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Articles by M.M. Amin
Total Records ( 3 ) for M.M. Amin
  M.B. Rahman , M.M. Rahman , M. Rahman , S.M.L. Kabir , K.H.M.N.H. Nazir and M.M. Amin
  Thirty day-old chicks of Cobb-100 breed with the history of vaccination of parent stock against Newcastle disease (ND) were equally divided into two groups such as group A and B. At 7 days of age of birds, group A was vaccinated with experimentally prepared V4HR-ND vaccine via eye drop @ 106.0EID50/bird to determine the efficacy of this vaccine while group B was kept as unvaccinated control. The birds were used for the study during the period from October 2003 to December 2003. Each bird of group A was boostered with same vaccine @ same dose at 24 days of age. Both the groups (A and B) were challenged after two weeks of post-booster vaccination with 0.25ml inoculum containing 105.0EID50 of virulent field isolates of ND virus intramuscularly. The results of challenge experiment revealed that six birds (40%) of group A succumbed within 3 to 4 days of post-challenge, whereas 15 (100%) unvaccinated control birds of group B showed clinical illness and ultimately died within 3 to 5 days. Thus, the experimental V4HR-ND vaccine conferred 60% protection of vaccinated birds against challenge infection. The mean values of Haemagglutination inhibition (HI) antibody titres of birds in group A were found to have significantly (P<0.01) increased at two weeks of post-booster vaccination. These results indicated that experimental V4HR-ND vaccine induced sufficient humoral immune response which gives satisfactory level of protection against ND.
  M.T. Hossain , M.A. Islam , M.M. Amin and M.A. Islam
  The comparative efficacy between the conventional vaccine (DLS-DPV) and experimentally prepared duck plague vaccine (BAU-DPV) was evaluated in seventy-five 35-day-old Zinding breed ducklings during the period from October/02 to March/03. The ducklings were equally divided into five groups (A, B, C, D and E). Ducklings of group A and B were primarily vaccinated with 0.5 ml and 1.0 ml of DLS-DPV respectively and those of group C and D were primarily vaccinated with 0.5 ml and 1.0 ml of BAU-DPV. The ducklings of group E were kept as unvaccinated control. Five months after primary vaccination all the ducks of vaccinated groups were boosted with 1.0 ml of DLS-DPV and BAU-DPV and 21 days after booster vaccination all the ducks of vaccinated and control groups were challenged with 1ml of 10 4 EID50 of virulent field isolate of duck plague virus (DPV). The level of immunity developed in different vaccinated groups of ducks was measured by passive hemagglutination (PHA) test. The mean PHA titre of birds of group A, B, C and D after primary vaccination were 38.4 ± 6.4, 28.8 ± 3.2, 51.2 ± 7.84 and 38.4 ± 6.4 and after booster vaccination were 153.6 ± 25.6, 76.8 ± 12.8, 358.4 ± 62.71 and 115.2 ± 12.8 respectively. Results of PHA test indicated that experimentally prepared duck plague (BAU-DPV) vaccine revealed higher immune response compared to that of the conventional (DLS-DPV) vaccine and results of the challenge experiment indicated that the mean PHA titre over 100 after booster vaccination revealed 100% protection.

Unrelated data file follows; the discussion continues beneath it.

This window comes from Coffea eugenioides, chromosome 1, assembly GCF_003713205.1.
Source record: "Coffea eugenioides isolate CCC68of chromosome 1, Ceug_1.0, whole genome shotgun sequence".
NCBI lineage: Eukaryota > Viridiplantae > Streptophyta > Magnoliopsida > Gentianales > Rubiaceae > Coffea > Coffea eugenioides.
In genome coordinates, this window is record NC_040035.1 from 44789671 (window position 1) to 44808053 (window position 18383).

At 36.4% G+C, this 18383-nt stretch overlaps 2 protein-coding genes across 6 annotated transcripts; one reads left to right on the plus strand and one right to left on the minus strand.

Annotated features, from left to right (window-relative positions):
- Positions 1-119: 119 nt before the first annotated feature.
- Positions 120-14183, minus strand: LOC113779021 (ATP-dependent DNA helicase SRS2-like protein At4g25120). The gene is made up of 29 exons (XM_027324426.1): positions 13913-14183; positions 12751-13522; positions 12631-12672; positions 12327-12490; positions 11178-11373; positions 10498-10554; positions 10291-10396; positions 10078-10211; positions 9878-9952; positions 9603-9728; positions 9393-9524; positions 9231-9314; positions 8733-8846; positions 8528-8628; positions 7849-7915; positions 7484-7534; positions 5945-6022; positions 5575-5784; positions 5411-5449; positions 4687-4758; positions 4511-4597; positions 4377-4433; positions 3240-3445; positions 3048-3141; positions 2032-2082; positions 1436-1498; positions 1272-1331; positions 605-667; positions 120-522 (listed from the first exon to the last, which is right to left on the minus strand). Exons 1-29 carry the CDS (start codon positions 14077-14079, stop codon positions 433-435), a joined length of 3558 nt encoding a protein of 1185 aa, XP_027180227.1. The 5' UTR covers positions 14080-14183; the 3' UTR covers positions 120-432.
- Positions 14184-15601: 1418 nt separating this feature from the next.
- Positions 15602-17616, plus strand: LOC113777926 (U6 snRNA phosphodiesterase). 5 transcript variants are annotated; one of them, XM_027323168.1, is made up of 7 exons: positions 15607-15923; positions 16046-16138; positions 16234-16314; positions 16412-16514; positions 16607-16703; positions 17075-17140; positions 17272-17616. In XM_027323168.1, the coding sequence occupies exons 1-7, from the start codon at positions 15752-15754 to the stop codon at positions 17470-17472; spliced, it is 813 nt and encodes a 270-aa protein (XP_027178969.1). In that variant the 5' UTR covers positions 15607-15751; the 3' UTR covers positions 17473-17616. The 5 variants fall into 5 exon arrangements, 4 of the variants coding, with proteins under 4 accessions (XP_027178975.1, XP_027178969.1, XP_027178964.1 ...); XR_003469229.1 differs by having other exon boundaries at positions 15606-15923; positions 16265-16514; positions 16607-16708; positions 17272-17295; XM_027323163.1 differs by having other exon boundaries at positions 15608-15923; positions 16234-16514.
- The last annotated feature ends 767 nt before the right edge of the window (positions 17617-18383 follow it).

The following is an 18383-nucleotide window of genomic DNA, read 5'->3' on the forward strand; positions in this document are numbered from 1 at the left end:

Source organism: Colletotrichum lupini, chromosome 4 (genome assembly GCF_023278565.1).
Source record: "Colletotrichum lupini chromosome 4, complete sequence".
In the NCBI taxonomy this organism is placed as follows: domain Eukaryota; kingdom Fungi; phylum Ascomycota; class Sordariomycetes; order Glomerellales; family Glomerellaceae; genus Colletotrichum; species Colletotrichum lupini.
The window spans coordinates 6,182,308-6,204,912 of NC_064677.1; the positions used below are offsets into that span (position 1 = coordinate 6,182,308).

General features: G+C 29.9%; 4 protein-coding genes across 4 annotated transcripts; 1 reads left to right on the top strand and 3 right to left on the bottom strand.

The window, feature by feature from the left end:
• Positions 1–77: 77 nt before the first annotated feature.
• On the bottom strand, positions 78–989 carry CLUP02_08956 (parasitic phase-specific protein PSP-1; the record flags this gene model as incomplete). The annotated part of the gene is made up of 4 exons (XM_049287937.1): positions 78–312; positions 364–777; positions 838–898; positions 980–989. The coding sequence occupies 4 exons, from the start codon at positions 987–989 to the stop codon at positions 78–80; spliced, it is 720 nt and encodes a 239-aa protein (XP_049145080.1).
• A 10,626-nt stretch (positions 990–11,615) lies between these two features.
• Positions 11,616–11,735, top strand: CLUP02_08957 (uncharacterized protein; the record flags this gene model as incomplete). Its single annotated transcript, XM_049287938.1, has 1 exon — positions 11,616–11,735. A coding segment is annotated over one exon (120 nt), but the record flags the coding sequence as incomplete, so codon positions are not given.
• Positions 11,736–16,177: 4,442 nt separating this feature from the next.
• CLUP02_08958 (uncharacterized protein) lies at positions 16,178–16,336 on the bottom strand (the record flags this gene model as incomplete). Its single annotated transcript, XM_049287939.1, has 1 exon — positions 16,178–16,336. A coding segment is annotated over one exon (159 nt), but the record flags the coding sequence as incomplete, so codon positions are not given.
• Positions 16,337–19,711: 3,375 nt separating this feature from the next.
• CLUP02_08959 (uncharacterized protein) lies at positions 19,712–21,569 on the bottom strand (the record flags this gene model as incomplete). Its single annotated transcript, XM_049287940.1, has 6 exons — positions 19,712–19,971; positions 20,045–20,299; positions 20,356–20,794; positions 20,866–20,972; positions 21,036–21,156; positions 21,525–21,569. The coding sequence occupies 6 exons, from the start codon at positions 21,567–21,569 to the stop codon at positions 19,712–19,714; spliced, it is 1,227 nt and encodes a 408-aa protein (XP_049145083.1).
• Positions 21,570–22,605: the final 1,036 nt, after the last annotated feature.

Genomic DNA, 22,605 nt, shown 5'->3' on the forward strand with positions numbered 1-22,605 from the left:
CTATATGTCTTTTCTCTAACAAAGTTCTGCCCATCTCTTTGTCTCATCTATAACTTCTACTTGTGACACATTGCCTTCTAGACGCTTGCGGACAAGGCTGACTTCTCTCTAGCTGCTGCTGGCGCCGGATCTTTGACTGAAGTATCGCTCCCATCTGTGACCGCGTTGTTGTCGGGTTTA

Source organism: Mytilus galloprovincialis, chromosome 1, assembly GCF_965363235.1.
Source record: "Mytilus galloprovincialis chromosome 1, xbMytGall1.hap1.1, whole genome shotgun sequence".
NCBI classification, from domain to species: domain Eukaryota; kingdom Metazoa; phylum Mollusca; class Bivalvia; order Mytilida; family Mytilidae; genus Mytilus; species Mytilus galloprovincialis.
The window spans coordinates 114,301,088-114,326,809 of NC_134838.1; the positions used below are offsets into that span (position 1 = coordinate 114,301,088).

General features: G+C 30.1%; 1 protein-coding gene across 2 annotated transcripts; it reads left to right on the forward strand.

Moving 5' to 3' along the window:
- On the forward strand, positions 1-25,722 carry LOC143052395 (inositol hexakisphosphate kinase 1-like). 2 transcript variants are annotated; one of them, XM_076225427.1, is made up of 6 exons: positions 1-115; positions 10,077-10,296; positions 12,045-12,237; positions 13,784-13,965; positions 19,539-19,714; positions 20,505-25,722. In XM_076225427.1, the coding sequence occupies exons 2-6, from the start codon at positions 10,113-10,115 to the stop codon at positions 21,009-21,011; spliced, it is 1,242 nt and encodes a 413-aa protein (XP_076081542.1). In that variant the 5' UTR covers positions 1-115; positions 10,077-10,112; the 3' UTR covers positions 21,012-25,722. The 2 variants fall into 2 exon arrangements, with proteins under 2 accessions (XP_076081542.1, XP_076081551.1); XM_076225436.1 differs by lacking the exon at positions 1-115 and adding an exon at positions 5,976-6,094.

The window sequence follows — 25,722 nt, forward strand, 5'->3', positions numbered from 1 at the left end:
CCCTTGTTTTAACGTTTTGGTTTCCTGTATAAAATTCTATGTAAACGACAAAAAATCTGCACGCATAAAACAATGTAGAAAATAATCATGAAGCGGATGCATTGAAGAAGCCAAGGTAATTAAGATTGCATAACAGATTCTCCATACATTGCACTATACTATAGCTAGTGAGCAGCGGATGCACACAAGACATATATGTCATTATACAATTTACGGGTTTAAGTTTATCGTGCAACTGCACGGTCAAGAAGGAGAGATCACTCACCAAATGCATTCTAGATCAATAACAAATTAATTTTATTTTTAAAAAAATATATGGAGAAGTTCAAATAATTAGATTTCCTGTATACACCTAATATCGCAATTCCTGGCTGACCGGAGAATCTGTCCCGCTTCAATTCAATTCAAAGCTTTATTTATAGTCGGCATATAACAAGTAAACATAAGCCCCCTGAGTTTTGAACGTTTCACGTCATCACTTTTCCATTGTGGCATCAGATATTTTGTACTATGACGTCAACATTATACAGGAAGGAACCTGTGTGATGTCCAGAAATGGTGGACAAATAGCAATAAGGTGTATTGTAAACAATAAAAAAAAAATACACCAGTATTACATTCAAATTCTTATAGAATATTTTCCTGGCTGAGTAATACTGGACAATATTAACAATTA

M.K. Hossain , M.M. Amin , M.S.R. Khan , M.R.R. Sarker , Y.Akhter and S.M.H. Rashid
  The aim of the study is to detect the causes of vaccination failure in chickens against IBD in Bangladesh. One selected local field IBDV isolate, one commercially available live attenuated IBDV vaccine Bur-706 (RP) and one killed IBDV vaccine Gumboriffa (RP) were used in this study. A total of 100 chicks (Star brow) of 0,7,14,21 and 28 days age group (taking 20 in each group) were used for study the serologic response with a selected local field IBDV isolate. Similarly two other vaccines were vaccinated in each 100 chicks of similar age groups. After collection of sera weekly for upto six weeks from all groups of birds they were subjected to SNT, PHA test and AGPT against a specific IBDV antigen. Through this investigation it is found that the local field IBDV isolate demonstrate higher serologic response than that of commercially available live or killed IBDV vaccines. So, it may be concluded that the commercially available imported vaccines can not induce sufficient immune response to protect the chickens in Bangladesh. It may be due to degradation of the vaccine quality during transportation or in a new environmental condition or due to antigenic dissimilarities among the local field virus and the imported vaccines.
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